Judith Bello, a senior adviser to Pharmaceutical Research and Manufacturers of America (PhRMA), a trade association of research-oriented pharmaceutical companies, emphasized the importance of public attitudes toward healthcare. Public education must “inculcate more personal responsibility for one’s health,” she said. Adults must model better behavior for their children.
While Americans have a high tolerance for automobile accidents, they have a low tolerance for risk in healthcare, Bello said. They expect to get better fast, they don’t want to have any side effects from medical drugs, and they don’t read label warnings and drug information inserts.
Milstein added that healthcare consumers must also begin to look not only at medical outcomes but at the cost-effectiveness of medical decisions. Those who spend the most money are essentially performance-blind, he said. They don’t make decisions based on the efficiency or quality reliability of individual doctors and hospitals; moreover, “pocket-protection” as a result of health insurance coverage makes the heaviest users price-insensitive.
No Free Lunch
Annual healthcare spending increases that are some multiple of inflation should be expected, given the aging of the population and the demand for expensive new technologies, said Slavitt of HealthAllies. But healthcare costs that are increasing annually at 15% put too great a strain on the system. To cope with this in the short term, large corporations are passing more of these costs to their employees, jacking up their premiums, increasing co-pays and trimming retiree benefits.
In 1999, he noted, General Electric Co. spent $900 million on healthcare for employees and retirees; last year it spent $1.6 billion, and in 2007 it is scheduled to spend $3.6 billion. Between now and a few years down the road, when the healthcare funding problem will be acute across the corporate landscape, something must change, he said.
What must change, agreed the panelists, is that the uninsured need to be covered. With 42 million people uninsured – 82% of whom are working – their healthcare costs are driving up overall costs. It is imperative to “make those hidden costs more visible,” said Slavitt.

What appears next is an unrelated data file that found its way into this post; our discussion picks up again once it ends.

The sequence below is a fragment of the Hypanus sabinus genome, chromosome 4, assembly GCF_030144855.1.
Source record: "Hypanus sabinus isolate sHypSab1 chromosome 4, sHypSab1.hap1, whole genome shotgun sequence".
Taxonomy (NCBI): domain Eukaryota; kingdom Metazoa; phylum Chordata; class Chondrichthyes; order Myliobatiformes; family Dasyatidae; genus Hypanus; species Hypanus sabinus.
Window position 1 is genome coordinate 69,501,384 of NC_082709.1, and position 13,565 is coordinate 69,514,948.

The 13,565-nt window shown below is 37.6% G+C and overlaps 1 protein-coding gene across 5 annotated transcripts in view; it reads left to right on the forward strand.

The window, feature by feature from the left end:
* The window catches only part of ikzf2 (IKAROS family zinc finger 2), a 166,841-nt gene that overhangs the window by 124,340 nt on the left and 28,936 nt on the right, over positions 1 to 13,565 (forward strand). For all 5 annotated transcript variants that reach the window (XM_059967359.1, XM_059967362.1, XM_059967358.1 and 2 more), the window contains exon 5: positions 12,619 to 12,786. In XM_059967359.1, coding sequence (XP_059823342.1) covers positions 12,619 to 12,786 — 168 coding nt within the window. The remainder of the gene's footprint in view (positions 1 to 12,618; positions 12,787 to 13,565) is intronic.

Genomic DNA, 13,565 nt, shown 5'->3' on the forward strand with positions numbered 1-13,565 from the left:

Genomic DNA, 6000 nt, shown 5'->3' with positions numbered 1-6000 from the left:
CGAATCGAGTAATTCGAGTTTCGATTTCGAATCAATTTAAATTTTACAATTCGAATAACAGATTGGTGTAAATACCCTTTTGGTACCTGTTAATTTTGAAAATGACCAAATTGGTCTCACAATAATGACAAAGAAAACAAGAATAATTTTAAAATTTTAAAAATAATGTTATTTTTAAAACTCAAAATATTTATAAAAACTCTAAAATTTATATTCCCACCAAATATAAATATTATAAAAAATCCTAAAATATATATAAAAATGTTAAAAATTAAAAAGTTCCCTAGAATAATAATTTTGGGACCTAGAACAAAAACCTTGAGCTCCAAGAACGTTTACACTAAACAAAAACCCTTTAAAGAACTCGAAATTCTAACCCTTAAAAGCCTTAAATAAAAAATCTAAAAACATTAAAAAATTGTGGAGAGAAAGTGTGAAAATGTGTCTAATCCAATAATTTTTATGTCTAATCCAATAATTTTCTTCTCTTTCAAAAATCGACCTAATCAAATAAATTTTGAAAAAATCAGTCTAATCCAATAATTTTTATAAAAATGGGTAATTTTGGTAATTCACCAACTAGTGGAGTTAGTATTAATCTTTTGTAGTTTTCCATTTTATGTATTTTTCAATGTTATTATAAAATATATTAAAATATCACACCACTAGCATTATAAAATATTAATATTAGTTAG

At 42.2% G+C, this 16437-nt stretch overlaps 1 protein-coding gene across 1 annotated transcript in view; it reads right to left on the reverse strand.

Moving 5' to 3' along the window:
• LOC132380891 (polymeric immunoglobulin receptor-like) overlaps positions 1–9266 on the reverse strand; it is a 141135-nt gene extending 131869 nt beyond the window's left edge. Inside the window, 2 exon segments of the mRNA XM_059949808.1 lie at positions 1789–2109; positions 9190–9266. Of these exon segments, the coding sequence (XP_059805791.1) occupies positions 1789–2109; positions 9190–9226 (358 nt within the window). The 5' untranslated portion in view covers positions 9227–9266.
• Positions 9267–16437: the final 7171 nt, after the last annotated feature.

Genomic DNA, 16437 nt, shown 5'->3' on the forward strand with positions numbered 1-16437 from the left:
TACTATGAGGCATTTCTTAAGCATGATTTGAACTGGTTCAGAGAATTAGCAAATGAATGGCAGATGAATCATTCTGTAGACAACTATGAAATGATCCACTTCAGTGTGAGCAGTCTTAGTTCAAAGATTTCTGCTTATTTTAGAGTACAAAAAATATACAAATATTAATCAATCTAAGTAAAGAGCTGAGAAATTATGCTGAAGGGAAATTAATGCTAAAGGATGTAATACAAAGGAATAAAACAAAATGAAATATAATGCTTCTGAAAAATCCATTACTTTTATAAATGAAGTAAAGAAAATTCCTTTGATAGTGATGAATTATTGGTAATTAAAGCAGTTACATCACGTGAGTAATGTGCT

Thomas Priselac, president and CEO of Cedars-Sinai Health System, the largest nonprofit hospital in the western United States, agreed that to manage escalating costs, providing access to healthcare for people who are not covered must be high on the list. Currently, their costs – as well as some of the costs of treating Medicare and Medicaid patients – are borne by others in the system.
Studies indicate that 25% of the increase in commercial insurance premiums reflect efforts on the provider side to make up for structural underfunding of what it costs to take care of patients covered by Medicare and Medicaid, said Priselac. He added that there’s a belief “out there” that “somehow we’re not paying for that [although we are].”
Follow the Money
Everett, the New England Healthcare Institute president, pointed out that the industry must also focus on where money is spent. She noted that according to studies, 50% of health status – what makes people ill or well – is determined by health behavior, such as whether or not a person smokes or wears a motorcycle helmet. Another 20% of health status is attributable to environmental factors such as living in an area with clean air and clean drinking water, 20% to genetics and 10% to access to the healthcare delivery system.
Of the $1.4 trillion spent annually on healthcare, she said, 80% is devoted to that final 10% that determines people’s health status; only about 4% is devoted to educating people about how to improve their health behavior. With $150 billion spent annually to treat smokers and $117 billion to treat obesity, she said, increasing the money spent educating people about how their behavior affects their health is a far more cost-effective use of dollars.